Melasma is a very common skin disorder that occurs on areas of the face that are exposed to the sun, creating dark discolorations on the skin.


Melasma can affect anyone, but it is more prevalent among young women with darker or olive skin types. It is also associated with female hormones estrogen and progesterone, making it more common in women who are pregnant, using hormone-based birth control (particularly oral contraceptives), or taking hormone replacement therapy. Because of this, melasma is sometimes called the “pregnancy mask.”

Because melasma occurs with sun exposure, this is a strong risk factor for the disorder and people living in tropical climates are at higher risk of developing it. Certain skin products can also irritate or worsen melasma.


Melasma generally manifests itself in a brown or gray discoloration across the cheeks, forehead, nose, chin or upper lip, and is most often uniform and symmetrical on both sides of the face. While it most commonly appears on the face, it can occasionally appear on other parts of the body with regular sun exposure, such as the neck and forearms. It can usually be diagnosed simply due to this appearance of the skin, although a closer examination using a Wood’s lamp is sometimes done. A biopsy may also need to be performed, in order to rule out other skin conditions and accurately diagnose melasma.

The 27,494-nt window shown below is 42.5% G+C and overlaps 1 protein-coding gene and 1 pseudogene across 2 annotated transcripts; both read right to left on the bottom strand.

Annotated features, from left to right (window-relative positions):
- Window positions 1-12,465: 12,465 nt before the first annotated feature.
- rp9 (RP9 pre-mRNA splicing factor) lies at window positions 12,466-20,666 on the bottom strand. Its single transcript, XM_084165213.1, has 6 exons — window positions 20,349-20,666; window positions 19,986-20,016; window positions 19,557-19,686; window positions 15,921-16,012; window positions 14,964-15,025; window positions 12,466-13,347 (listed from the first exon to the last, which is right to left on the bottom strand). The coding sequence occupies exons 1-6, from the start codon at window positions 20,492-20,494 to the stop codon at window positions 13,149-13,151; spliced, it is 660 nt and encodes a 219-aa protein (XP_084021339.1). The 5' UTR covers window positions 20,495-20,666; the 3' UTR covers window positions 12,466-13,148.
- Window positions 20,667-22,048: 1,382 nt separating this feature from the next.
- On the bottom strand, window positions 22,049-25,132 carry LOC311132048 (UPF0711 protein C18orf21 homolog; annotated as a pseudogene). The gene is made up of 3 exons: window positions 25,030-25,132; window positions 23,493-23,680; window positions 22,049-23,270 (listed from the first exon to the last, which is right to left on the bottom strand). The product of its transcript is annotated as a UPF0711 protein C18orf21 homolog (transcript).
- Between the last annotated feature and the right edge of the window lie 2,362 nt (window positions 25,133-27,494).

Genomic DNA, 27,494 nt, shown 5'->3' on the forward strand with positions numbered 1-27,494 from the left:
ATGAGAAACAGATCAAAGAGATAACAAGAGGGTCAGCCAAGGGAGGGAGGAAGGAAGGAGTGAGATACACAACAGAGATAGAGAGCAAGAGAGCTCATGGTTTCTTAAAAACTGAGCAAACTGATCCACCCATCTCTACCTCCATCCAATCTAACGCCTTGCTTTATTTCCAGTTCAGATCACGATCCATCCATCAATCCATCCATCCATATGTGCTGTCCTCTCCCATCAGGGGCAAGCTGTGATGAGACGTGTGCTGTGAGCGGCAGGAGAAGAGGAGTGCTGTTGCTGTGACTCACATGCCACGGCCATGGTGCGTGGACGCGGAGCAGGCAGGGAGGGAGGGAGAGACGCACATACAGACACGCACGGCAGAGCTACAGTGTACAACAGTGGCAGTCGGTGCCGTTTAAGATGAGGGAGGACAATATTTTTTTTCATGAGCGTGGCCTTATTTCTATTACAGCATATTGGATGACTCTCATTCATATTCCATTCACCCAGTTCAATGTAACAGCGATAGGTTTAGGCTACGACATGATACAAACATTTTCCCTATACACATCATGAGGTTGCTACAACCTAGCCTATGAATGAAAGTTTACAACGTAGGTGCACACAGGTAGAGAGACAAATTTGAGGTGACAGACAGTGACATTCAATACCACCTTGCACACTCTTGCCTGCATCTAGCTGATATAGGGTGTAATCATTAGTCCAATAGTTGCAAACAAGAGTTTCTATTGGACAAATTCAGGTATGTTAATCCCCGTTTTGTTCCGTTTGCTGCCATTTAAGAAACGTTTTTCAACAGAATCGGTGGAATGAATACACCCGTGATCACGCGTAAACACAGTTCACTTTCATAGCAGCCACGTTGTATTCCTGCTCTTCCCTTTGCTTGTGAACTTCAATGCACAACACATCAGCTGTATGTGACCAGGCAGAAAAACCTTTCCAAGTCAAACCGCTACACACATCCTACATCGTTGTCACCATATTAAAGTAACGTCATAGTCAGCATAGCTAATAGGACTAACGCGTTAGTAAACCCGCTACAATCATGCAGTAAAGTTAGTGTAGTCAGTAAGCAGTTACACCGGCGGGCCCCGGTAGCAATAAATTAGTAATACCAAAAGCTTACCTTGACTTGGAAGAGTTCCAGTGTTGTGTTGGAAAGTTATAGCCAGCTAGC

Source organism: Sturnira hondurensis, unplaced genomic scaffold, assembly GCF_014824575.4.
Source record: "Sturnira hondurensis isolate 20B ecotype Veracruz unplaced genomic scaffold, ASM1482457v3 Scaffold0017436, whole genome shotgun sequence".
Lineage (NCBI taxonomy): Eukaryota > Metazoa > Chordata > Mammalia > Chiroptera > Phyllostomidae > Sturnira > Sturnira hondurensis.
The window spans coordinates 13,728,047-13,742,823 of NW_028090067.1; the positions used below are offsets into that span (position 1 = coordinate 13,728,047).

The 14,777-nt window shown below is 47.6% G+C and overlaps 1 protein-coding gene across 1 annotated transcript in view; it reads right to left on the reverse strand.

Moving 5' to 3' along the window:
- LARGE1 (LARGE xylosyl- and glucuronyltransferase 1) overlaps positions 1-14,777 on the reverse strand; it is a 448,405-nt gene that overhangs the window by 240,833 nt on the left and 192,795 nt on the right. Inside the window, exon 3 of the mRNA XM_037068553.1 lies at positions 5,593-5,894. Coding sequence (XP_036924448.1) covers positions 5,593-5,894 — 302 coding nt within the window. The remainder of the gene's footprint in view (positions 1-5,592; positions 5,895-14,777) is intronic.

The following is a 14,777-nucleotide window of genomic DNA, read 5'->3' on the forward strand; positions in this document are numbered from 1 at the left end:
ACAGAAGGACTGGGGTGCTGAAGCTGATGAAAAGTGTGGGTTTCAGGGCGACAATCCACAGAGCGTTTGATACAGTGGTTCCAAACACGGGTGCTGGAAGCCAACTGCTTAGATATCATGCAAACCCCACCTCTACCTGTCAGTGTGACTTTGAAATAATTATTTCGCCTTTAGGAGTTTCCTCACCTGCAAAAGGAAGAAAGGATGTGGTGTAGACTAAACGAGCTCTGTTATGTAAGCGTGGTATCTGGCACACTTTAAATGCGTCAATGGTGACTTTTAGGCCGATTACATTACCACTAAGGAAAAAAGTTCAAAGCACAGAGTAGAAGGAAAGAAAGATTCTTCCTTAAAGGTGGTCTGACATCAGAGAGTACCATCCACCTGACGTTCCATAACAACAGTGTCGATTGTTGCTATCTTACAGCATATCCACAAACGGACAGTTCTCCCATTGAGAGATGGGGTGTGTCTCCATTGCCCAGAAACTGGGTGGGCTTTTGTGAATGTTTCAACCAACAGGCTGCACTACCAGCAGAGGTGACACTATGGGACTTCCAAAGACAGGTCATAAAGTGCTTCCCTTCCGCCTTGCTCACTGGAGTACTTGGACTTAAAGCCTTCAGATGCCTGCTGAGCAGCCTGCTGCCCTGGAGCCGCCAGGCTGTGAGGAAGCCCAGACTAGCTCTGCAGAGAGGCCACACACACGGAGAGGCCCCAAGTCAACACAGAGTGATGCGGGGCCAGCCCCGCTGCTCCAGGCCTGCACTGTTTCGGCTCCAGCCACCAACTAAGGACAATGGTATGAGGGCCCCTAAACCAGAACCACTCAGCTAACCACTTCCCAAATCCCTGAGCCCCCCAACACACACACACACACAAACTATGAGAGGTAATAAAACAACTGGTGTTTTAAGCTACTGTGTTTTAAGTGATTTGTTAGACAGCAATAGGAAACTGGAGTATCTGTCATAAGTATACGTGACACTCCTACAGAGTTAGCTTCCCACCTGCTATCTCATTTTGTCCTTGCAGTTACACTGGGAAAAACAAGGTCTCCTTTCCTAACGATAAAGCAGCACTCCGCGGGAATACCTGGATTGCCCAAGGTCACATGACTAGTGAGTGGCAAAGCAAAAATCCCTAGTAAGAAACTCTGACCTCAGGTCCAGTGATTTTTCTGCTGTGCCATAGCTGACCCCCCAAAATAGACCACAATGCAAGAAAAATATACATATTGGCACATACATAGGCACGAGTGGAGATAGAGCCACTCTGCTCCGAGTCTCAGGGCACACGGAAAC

Although there are no other symptoms of melasma or associated discomfort, it creates a cosmetic concern for those affected by it. Melasma also appears to have a heredity factor, and people are more likely to suffer from it when they have a relative who has had the disorder.


Topical creams containing hydroquinone, tretinoin, azelaic acid and kojic acid can improve the symptoms and discoloration of melasma. Though not covered by insurance, microdermabrasion, Cosmelan Mask or chemical peels may also be recommended by a doctor or dermatologist. In severe cases, laser treatments can be used to remove very dark discoloration. It is very important to avoid sun exposure and use sunscreen to prevent melasma, especially among women who are pregnant, on hormone replacement therapy (HRT) or using hormone birth control methods. Melasma often fades within several months of stopping HRT or birth control pills, and after childbirth.

Additional Melasma Resources